Irradiated CD45.1 WT mice received BM from Aregfl/– or AregΔILC2 donor mice. After 8 weeks, chimera mice were exposed to 3% DSS for 5 days and then allowed to recover for 5 days on regular drinking water. a, Experimental schematic. b-d, Examination of AREG deletion in ILC2s (b), ST2 CD4+ T cells (c), and ST2+ CD4+ T cells (d) in DSS-exposed Aregfl/– BM (n = 4 mice) and AregΔILC2 BM (n = 5 mice) by flow cytometry. e-g, Disease severity of DSS-exposed Aregfl/– BM (n = 7 mice) or AregΔILC2 BM (n = 8 mice) as determined by weight loss (e) and colon length (f, g). Data in b-d are representative of three independent experiments. Data in e and g are pooled from 2 independent experiments. Unpaired two-sided t-test (b-d and g). Two-way ANOVA with Šídák multiple comparisons test (e). P values are presented where appropriate. NS, not significant. Data are represented as means ± s.e.m.

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Extended Data Fig. 9 Neuronal production of NMU is upregulated in the context of intestinal inflammation.

a, Nmu expression in the proximal colon of naïve (n = 4 mice) or Trichuris-infected (n = 5 mice) determined by qRT-PCR. Normalized to Actb housekeeping gene. b, c Muscularis propria of naïve water control (n = 4 mice) or DSS-exposed inflamed colons (n = 4 mice) from WT mice were stained for β3-tubulin (white), HuC/D (green), and NMU protein (red). Representative images (bars = 50 µm) (b). Neuronal NMU intensity was quantified by normalizing fluorescent intensity of NMU staining to the number of HuC/D+ nuclei in two fields per sample (c). d, e, CUBIC imaging of naïve water control (n = 3 mice) or DSS-exposed (n = 3 mice) colon from WT mice stained for β3-tubulin (green) and NMU protein (red). Representative images (bars = 50 µm) (d) and quantification of NMU+ pixels (e). f, Representative images of swiss rolls of naïve water or DSS-exposed colons stained for DAPI (white), KLRG1 (cyan), NMU (red) and β3-tubulin (green) (bars = 50 µm). Arrows depicting increased NMU staining in DSS-exposed colons. Images are representative of two independent experiments. g, Representative images of swiss rolls of naïve water or DSS-exposed condition colons stained for DAPI (white), Epcam (cyan), NMU (red) and β3-tubulin (green) (bars = 50 µm). Images are representative of two independent experiments. Data in a and e are representative of two independent experiments. Data in c are pooled from two independent experiments. Unpaired two-sided t-test (a, c, e). P values are presented where appropriate. Data are represented as means ± S.E.M.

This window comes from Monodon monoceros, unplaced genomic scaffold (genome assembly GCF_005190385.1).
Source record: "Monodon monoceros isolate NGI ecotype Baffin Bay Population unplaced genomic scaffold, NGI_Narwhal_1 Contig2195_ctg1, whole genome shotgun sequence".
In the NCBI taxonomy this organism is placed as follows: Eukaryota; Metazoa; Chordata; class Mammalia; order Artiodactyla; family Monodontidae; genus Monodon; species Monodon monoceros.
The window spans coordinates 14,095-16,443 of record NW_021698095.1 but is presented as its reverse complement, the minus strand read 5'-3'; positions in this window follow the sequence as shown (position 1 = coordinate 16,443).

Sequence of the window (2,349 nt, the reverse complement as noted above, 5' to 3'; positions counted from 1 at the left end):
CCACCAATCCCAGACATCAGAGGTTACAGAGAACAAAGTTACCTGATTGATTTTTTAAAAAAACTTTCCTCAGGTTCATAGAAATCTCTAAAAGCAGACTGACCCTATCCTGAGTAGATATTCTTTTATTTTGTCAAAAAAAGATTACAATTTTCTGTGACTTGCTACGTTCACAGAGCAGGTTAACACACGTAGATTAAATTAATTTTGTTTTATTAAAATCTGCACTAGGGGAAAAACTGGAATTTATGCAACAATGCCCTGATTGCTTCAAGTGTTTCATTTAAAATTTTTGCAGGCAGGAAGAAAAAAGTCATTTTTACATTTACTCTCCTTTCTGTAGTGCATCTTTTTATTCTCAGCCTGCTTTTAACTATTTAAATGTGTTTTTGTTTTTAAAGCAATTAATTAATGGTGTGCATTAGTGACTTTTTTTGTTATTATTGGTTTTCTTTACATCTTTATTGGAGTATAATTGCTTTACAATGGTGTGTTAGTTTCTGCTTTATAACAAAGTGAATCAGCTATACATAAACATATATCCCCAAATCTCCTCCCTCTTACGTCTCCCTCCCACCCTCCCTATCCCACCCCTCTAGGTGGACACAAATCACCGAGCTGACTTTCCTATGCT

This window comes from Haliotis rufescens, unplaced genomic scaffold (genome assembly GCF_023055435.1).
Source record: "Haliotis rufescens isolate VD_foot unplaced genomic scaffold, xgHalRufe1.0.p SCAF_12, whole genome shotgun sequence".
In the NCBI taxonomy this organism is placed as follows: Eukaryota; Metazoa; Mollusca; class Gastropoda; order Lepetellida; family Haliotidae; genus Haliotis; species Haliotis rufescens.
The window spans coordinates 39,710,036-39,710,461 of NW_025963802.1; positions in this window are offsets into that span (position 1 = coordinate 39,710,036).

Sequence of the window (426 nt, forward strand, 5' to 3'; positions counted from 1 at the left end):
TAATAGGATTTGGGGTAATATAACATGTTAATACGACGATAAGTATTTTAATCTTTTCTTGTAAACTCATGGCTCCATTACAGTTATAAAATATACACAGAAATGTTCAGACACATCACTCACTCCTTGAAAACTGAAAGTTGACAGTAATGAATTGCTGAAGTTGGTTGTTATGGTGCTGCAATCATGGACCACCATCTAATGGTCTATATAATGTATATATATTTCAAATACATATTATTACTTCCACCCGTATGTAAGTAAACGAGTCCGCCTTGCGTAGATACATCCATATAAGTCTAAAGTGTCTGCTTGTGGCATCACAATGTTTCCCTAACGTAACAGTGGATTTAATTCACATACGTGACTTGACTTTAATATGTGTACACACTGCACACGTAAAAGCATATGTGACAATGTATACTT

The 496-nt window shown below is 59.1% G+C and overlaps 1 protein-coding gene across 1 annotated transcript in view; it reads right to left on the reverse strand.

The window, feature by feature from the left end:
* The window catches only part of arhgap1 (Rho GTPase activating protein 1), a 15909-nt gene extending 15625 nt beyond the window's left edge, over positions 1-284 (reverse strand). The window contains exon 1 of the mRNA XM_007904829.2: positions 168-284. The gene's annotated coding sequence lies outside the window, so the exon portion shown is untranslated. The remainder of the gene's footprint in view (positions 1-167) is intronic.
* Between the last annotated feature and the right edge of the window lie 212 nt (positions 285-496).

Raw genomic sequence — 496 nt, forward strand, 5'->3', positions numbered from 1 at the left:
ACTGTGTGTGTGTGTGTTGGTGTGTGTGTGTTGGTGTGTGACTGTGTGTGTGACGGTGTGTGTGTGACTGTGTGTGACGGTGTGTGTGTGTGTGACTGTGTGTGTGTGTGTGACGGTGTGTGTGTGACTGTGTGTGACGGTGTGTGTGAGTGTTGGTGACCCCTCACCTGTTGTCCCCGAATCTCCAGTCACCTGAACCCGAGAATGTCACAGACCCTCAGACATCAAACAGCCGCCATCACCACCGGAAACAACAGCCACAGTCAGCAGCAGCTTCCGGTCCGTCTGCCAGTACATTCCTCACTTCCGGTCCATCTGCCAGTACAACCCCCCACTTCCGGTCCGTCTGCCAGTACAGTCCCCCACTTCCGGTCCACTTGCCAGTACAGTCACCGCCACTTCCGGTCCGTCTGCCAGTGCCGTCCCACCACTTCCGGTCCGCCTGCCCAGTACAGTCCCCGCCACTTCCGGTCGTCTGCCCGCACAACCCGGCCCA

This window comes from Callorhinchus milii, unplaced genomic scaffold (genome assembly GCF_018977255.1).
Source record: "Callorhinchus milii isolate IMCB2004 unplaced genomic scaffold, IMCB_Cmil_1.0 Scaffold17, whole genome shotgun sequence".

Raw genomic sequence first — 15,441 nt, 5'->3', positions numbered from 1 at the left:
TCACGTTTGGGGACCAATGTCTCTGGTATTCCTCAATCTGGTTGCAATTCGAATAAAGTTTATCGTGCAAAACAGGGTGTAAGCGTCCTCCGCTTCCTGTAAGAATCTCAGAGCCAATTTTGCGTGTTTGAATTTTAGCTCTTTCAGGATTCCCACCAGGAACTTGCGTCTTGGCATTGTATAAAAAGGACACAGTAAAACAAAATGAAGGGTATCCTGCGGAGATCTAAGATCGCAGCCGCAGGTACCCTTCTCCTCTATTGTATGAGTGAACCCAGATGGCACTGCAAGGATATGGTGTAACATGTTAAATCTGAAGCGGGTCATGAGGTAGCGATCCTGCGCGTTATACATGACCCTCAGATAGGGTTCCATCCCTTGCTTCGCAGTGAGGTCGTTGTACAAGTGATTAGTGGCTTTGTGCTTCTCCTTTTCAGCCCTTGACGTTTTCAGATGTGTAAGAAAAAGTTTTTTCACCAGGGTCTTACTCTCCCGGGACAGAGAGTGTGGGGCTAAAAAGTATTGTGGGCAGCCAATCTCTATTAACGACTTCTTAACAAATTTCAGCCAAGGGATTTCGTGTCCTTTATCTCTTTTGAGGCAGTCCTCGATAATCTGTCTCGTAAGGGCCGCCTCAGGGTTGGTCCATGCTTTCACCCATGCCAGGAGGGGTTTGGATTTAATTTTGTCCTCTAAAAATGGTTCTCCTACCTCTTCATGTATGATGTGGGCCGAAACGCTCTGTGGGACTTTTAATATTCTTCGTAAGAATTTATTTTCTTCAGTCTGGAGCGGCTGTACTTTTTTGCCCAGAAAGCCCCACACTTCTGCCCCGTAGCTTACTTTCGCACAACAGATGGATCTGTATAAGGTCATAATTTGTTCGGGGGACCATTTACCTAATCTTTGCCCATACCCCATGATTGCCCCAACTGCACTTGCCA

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Extended Data Fig. 10 NMU promotes AREG expression in ILC2s in both mice and humans.

a, Experimental schematic of RNA sequencing (RNA-seq) analysis of ILC2s and CD4+ T cells in the context of intestinal inflammation. NMUR1-eGFP+ ILC2s, NMUR1-eGFP+ CD4+ T cells and NMUR1-eGFP CD4+ T cells were sort-purified from colonic LPLs (n = 3 mice) and subjected to bulk RNA-seq. b, c, mRNA expression levels of Nmur1 (b) and Areg (c) as determined by comparing the normalized read counts of each gene. d, e, Representative flow cytometry analysis of AREG+ CD4+ T cells (d) and percentage of AREG+ CD4+ T cells (e) in the colons of WT mice injected with PBS (n = 8 mice) or NMU (n = 9 mice). f, Gating strategy for analyzing human colonic LPLs isolated from surgical biopsy samples from ulcerative colitis (UC) patients. g, h, AREG production by human CD4+ T cells after stimulation of human colonic LPLs from UC patients with or without NMU in vitro overnight. Representative flow cytometry analysis of human CD4+ T cells (g). Percentage of AREG+ CD4+ T cells (n = 5 specimens) (h). Data in b, c represent sequenced data from three independent biological replicates. Data in e are pooled from two independent experiments. Data in h contain 5 independent human specimens, with each pair of dots representing an individual specimen. Two-way ANOVA with Šídák multiple comparisons test (b, c). Unpaired two-sided t-test (e). Paired two-sided t-test (h). P values are presented where appropriate. NS, not significant. Data are represented as means ± s.e.m.

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Supplementary information

Reporting Summary

Supplementary Table 1

Clinical metadata for patients with IBD.

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Tsou, A.M., Yano, H., Parkhurst, C.N. et al. Neuropeptide regulation of non-redundant ILC2 responses at barrier surfaces. Nature 611, 787–793 (2022). https://doi.org/10.1038/s41586-022-05297-6